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We are not alone

5/31/2006

This is the time of the year when hunters flock together for various expositions, conventions and fund-raising dinners.

These events provide an economic boost to hunting organizations and the businesses that support them.

They also provide an equally important socializing force, for they enable hunters to recognize their numbers and build a sense of camaraderie.

Hunting is generally a relatively solitary sport, even in those public refuges that can sometimes be crowded.

You generally don't hunt with just anybody, but rather special friends.

And the average hunter would prefer not to see anyone else, except in their party, when they are afield.

This creates a potentially difficult situation, for while the ideal experience of hunting is isolation, the survival of hunting lies in numbers.

Hunters are a minority group, under attack from a vocal, well-financed anti-hunting movement.

The future of hunting lies with the numbers of hunters who support hunting at the ballot box and in the political process, as well as through their dollars that support conservation.

So, in the calendar year of the hunter, now is the time to build communication and cooperation systems to get things done.

American hunters do a fairly good job of linking with each other through various meetings and organizations, but how much time does the average hunter spend learning about hunting abroad?

You may study opportunities for hunting abroad, but what about the resident hunters of those countries? What do you know about them? I'd be willing to bet, the answer would be, "Not much."

Recently I got some statistics on the numbers of hunters and shooters around the world from the World Forum on the Future of Shooting Sports Activities.

According to its figures, some 70 million people around the globe participate in various forms of shooting sports, and about half of those are hunters.

These are the hunters who buy licenses; the number of people who hunt is greater when you add in those who hunt for food.

There are less than 1 million more people who depend on hunting for food — subsistence hunters, like Eskimos, Lapps, Bushmen, Amazon rainforest tribes, Ainu and Australian Aborigines.

But in Africa and parts of Asia, there are many, many people who occasionally kill animals for food. So I would guess that the number of hunters in the world is at least 50 million.

In North America, there is relatively little contact between hunters from different countries. This is too bad.

Each country has its own unique conditions, customs, history and legacy of hunting.

Pooling that knowledge strengthens hunting because it teaches us about the heritage of hunting.

Understanding that heritage and sharing it with others helps to inform non-hunters about the place of hunting in human society — a point that is not that well understood by many non-hunters.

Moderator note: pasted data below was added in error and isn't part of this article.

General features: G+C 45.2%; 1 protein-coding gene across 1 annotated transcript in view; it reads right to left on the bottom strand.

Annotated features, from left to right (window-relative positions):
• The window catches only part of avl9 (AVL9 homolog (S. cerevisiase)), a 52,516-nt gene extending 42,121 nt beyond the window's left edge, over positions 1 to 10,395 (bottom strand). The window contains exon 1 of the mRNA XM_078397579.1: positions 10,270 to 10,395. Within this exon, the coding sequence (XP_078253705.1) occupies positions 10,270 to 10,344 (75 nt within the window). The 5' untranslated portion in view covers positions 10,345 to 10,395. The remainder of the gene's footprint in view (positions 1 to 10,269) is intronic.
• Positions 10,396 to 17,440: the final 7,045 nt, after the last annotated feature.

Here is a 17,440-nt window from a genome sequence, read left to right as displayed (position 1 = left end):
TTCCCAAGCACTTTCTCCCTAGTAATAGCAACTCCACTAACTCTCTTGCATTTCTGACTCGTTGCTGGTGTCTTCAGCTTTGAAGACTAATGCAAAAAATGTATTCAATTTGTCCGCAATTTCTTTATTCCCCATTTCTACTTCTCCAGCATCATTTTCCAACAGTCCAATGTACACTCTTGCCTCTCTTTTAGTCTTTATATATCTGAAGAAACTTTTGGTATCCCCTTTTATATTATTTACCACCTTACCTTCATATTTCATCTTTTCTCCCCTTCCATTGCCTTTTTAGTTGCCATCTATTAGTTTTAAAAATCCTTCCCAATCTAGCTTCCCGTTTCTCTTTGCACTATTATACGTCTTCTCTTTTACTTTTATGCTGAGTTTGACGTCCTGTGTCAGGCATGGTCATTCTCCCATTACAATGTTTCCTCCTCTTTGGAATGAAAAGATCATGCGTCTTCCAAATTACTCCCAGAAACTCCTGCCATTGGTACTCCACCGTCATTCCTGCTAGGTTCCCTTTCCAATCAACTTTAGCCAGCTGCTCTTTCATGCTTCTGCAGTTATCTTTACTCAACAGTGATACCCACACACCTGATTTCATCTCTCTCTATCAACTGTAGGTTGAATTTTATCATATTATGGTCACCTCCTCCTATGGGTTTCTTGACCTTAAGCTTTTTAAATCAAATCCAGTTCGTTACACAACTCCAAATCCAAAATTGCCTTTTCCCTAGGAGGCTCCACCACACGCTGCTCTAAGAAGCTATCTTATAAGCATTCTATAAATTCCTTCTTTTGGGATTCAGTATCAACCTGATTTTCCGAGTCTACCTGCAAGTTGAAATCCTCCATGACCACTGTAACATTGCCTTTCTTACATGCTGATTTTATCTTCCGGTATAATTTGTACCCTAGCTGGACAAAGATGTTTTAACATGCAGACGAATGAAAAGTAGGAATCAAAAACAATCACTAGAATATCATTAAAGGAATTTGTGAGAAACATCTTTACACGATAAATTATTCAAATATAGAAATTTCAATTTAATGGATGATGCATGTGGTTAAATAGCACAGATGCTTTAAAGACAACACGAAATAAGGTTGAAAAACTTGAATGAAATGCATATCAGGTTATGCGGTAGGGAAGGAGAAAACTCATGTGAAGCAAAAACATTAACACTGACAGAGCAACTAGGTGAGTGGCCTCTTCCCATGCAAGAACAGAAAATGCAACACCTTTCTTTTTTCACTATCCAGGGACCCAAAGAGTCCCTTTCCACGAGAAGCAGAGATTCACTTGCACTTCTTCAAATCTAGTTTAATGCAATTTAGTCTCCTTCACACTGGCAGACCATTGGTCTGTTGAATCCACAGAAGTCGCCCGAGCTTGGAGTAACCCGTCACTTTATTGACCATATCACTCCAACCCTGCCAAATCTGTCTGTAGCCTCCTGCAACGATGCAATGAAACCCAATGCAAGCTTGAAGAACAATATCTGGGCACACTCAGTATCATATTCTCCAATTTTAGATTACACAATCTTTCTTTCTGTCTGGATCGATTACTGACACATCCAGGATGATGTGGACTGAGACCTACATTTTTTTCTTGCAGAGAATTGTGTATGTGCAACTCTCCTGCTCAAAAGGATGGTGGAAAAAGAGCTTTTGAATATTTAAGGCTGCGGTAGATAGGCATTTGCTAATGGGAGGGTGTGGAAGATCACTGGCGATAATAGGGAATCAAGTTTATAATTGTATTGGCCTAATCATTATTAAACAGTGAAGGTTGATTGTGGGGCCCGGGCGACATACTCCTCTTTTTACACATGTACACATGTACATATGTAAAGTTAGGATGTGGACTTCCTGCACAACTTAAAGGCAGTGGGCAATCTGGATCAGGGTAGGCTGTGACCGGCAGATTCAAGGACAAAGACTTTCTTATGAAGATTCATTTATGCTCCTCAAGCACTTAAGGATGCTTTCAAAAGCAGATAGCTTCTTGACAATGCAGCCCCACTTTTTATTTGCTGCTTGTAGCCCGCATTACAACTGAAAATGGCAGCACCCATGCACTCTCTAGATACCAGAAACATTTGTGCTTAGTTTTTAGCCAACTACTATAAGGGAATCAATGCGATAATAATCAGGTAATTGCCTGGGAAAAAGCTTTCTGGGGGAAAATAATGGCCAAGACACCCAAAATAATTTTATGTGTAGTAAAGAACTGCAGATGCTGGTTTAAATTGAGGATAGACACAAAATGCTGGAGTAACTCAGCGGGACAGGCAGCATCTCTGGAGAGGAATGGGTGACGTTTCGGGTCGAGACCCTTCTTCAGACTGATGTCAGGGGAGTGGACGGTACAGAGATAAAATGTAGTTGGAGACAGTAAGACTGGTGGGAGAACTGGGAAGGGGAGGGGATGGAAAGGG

And the fate of those resident hunters abroad may influence your abilities to go to their country and hunt some day.

So, to start some of that international bridge-building, let me share some of the statistics about numbers of hunters in other parts of the world.

Country Number of Hunters Year
France 1,479,562 1998
Belgium 28,947 1997
Germany 339,160 1998
Italy 730,000 2000
Ireland 120,000 1995
UK 644,999 2000
Denmark 175,000 2000
Greece 293,000 1995
Austria 110,000 1997
Sweden 310,000 1997
Finland 291,738 1997
Norway 180,000 1998
Hungary 48,000 1998
Czechoslovakia 233,700 1999
Russia 2,454,000 1999
South Africa 100,000 1998
Japan 191,282 1999
Australia 600,000 1998
New Zealand 113,700 1997

These statistics clearly show that while the US has only 6 percent of the world population, we have roughly a third of the world's hunters.

If we could assemble hunters from around the world, one of the things that they would talk about is whether the number of hunters is increasing or decreasing in one's country.

In the last 15 years, the number of hunters in the U.S. has dropped roughly 3 million, from 16.5 million to 13.5 million.

That is sobering, but consider what has happened abroad and you can learn some important things about the present state of hunting, as well as its future:

Numbers of Hunters
Country 1979 2000
France 2,075,369 1,457,538
Italy 1,800,000 750,000
UK 867,149 644,999

The fact that France has lost a half-million hunters and Italy has lost nearly 1 million in the last 20 years should be significant.

Understanding why these numbers are dropping is important to preventing a similar dramatic decline in the U.S.

In the United Kingdom, it surely has to do with restrictive firearms laws. This also is true for Canada and Australia, which are experiencing similar declines of hunters.

On a positive note, not all countries are experiencing a decline in hunters. Consider the following:

Numbers of Hunters
Country 1979 2000

Greece 250,000 275,000
Sweden 320,000 320,000
Austria 98,224 110,131
Finland 260,730 287,885
Denmark 168,000 175,000
Germany 257,406 347,249

Here again, it would be nice to know more about why some countries have increasing numbers of hunters.

The future of hunting lies in numbers. The more that the hunting community can work together and create ways to support recruitment of new hunters, the more likely it is that hunting has a future at all.

Two good places to learn more about hunting abroad are the Web sites of the Federation of Associations for Hunting & Conservation of the E.U. (FACE), which represents 7 million European Hunters, and the International Council for Game and Wildlife Conservation, which has links to 60 countries worldwide.

James Swan is the author of the book "In Defense of Hunting."

To purchase a copy of the title, click here. To learn more about Swan,
visit his website.

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